From Wikipedia, the free encyclopedia
Highest governing bodyBISFed
TypeOutdoor or Indoor
ParalympicPresent since the 1984 Paralympics
People trying out Boccia in Japan, 2019

Boccia (/ˈbɒə/ BOTCH) is a precision ball sport, similar to bocce, and related to bowls and pétanque. The name "boccia" is derived from the Latin word for "boss" – bottia.[1] The sport is contested at local, national and international levels, by athletes with severe physical disabilities. It was originally designed to be played by people with cerebral palsy but now includes athletes with other severe disabilities affecting motor skills. In 1984, it became a Paralympic sport and as of 2020, 75 boccia national organizations have joined one or more of the international organizations.[2] Boccia is governed by the Boccia International Sports Federation (BISFed) and is one of only two Paralympic sports (along with goalball) that have no counterpart in the Olympic program.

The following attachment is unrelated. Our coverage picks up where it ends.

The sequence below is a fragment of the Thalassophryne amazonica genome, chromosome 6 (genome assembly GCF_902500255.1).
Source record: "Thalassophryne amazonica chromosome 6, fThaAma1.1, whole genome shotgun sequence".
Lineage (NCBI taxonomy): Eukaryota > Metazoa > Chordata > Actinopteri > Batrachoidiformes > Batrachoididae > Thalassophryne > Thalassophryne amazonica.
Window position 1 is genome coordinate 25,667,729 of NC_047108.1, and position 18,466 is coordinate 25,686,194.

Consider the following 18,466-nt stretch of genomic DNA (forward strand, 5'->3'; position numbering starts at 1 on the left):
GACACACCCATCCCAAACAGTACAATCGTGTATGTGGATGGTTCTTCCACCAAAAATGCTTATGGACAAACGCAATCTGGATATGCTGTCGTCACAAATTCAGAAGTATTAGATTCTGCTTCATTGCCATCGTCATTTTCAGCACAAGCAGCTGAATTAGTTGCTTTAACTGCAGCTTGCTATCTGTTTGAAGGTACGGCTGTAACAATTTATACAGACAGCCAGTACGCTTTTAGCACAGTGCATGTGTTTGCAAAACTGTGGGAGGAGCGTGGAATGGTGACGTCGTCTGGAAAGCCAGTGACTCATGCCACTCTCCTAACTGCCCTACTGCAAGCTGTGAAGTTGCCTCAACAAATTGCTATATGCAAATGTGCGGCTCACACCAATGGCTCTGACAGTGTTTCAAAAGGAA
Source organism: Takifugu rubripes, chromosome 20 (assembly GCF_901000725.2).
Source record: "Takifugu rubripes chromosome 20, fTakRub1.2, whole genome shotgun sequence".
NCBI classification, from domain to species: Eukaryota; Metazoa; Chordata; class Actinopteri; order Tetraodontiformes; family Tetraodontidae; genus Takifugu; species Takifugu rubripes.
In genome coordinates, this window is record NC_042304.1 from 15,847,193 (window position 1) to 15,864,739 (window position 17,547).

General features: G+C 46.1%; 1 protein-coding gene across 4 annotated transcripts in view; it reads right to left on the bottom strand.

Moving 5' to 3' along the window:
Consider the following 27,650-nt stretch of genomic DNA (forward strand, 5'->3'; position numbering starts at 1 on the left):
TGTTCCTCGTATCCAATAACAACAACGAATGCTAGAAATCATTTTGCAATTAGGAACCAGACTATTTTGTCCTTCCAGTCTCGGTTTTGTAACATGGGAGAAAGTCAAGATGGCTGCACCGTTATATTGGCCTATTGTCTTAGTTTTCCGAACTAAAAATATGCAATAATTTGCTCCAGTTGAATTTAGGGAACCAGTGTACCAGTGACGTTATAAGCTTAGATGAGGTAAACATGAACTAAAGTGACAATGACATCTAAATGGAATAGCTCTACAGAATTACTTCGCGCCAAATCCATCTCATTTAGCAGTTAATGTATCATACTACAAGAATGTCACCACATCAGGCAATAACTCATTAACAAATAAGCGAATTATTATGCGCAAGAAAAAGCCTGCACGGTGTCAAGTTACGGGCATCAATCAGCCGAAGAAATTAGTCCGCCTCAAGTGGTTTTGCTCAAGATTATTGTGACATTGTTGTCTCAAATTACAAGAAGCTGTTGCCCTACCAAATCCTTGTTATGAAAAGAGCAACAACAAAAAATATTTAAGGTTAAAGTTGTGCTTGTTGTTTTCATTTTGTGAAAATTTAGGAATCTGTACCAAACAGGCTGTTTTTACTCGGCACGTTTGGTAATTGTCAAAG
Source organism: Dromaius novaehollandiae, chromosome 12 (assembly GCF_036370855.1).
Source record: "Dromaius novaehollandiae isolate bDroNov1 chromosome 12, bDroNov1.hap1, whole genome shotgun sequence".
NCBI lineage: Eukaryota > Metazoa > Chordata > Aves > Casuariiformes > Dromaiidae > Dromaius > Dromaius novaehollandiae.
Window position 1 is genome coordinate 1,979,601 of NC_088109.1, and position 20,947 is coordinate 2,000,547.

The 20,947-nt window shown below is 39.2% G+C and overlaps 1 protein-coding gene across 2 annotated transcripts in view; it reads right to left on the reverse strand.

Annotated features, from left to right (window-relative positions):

About the game[edit]